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Can a Rogue Inquisitive use their passive Insight with Insightful Fighting?

Insightful Fighting short version: as a bonus action, make a Wis (Insight) check contested by target's Cha (Deception) check. If you succeed you can deal Sneak Attack damage vs target for 1 minute or till Insightful Fighting is used on another target.

Passive Wis (Insight) = 10 + Wis mod + Proficiency Bonus if any

I don't really see any reason why you can't, specially if you have Expertise (2x Proficiency Bonus) with Insight. I know this would be useless later, but for now at lower levels, it seems viable to do so. My current Inquisitive has a passive Insight of 17 ([Proficiency Bonus x2] 4 + Wis mod 3 + 10. I just would like to if it a legal to do.

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This is not the right use for a passive check

Passive Checks (p. 175, PHB) defines when to use a passive check

A passive check is a special kind of ability check that doesn’t involve any die rolls. Such a check can represent the average result for a task done repeatedly, such as searching for secret doors over and over again, or can be used when the DM wants to secretly determine whether the characters succeed at something without rolling dice, such as noticing a hidden monster.

Here, you actively want to do something, its not the DM who wants to secretly determine if you hit or not. Also, the attack is not a task done repeatedly, in the sense described above -- that you try something for a longer time frame again and again, until you hopefully succeed. In combat you determine the outcome for each attack separately. Your action is not a passive action, it is active. This is not what the passive check is for, so you have to roll an normal check for the contest.

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    \$\begingroup\$ Also worth noting that allowing "passive" checks in this case would almost fully negate the power of the 11th level Rogue ability Reliable Talent. \$\endgroup\$
    – biziclop
    Jul 24, 2023 at 10:59
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    \$\begingroup\$ If the idea of passive checks is applied to insight, why wouldn't it act as a floor in the way it does for perception? rpg.stackexchange.com/questions/48281/… \$\endgroup\$ Jul 25, 2023 at 4:24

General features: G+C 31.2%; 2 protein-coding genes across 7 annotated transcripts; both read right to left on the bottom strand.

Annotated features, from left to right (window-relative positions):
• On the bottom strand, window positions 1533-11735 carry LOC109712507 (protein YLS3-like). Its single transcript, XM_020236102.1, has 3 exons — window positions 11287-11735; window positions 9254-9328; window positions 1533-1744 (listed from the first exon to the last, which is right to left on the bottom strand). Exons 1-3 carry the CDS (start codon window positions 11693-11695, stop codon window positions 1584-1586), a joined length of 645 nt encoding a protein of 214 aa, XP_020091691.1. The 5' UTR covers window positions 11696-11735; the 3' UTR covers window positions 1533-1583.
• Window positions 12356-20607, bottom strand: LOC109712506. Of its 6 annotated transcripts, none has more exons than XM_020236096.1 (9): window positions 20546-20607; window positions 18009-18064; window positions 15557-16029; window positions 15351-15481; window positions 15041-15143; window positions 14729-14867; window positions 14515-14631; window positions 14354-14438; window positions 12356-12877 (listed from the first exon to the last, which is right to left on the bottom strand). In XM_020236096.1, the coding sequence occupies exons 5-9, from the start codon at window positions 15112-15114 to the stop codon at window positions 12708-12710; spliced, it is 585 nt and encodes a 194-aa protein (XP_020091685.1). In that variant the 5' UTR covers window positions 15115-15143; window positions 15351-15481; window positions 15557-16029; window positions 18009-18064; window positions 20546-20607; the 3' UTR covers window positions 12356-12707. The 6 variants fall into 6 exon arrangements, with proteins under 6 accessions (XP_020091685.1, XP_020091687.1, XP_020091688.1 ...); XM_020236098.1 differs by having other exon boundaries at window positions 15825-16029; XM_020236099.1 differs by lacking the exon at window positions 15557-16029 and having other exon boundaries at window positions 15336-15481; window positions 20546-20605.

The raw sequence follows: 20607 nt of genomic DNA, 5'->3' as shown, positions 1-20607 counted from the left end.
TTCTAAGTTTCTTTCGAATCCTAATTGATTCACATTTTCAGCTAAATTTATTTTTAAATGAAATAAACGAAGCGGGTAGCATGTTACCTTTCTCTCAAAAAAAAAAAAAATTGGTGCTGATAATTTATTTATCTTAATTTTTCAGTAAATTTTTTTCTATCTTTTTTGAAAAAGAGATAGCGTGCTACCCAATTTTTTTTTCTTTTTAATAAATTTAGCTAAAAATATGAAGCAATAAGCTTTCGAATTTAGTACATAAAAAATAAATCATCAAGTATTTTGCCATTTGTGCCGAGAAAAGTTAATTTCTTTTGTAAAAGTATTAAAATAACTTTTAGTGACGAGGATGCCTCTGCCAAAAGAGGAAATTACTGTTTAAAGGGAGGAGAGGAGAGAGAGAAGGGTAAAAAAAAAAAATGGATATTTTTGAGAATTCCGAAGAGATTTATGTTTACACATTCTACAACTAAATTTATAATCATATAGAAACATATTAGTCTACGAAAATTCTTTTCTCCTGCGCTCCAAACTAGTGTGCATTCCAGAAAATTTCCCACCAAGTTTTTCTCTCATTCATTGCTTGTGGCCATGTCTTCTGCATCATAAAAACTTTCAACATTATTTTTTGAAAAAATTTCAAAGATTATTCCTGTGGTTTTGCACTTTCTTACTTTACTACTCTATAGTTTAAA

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    \$\begingroup\$ @DanJurgella Because that guidance is not good? \$\endgroup\$
    – Yakk
    Jul 25, 2023 at 13:44
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    \$\begingroup\$ @DanJurgella I think this is an excellent question, and the space in the comments is entirely inadequate to do it justice. I therefore put my thoughts about it in a new answer on the question you linked. \$\endgroup\$ Jul 26, 2023 at 9:51
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    \$\begingroup\$ @DanJurgella You to linked guidance on how to use passive perception. Then asked why you wouldn't apply it to insight. I stated that the guidance you linked on how to use passive perception is not good guidance, which I believe is a sufficient argument asto why passive insight shouldn't be used as a floor to insight, thus answering your question. This is not a place to argue about that guidance - I'm just answering your question why your argument isn't a slam-dunk. \$\endgroup\$
    – Yakk
    Jul 26, 2023 at 13:03
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No; this is like a Contest - opposed ability checks

In Chapter 7 of the PHB (p. 174) an opposed ability check is described under "Contests." In these situations, one creature attempts to do something (ability check) while being opposed by another creature (ability check). A very common example of this is the Grapple during combat.

The mechanical impact of this rogue feature - Wisdom (Insight) opposed by Charisma (Deception) - is a Contest. Treat it as such, per the Chapter 7 section on Contests.

Both participants in a contest make ability checks appropriate to their efforts.

(Which ability checks are used is spelled out in the feature description, Wis(Perception) versus Cha(Deception).

They apply all appropriate bonuses and penalties, but instead of comparing the total to a DC, they compare the totals of their two checks. The participant with the higher check total wins the contest. That character or monster either succeeds at the action or prevents the other one from succeeding.

Successful check by the rogue yields the desired the result, failure does not, and a tie goes to the rogue's opponent.

If the contest results in a tie, the situation remains the same as it was before the contest. Thus, one contestant might win the contest by default. If two characters tie in a contest to snatch a ring off the floor, neither character grabs it. In a contest between a monster trying to open a door and an adventurer trying to keep the door closed, a tie means that the door remains shut.

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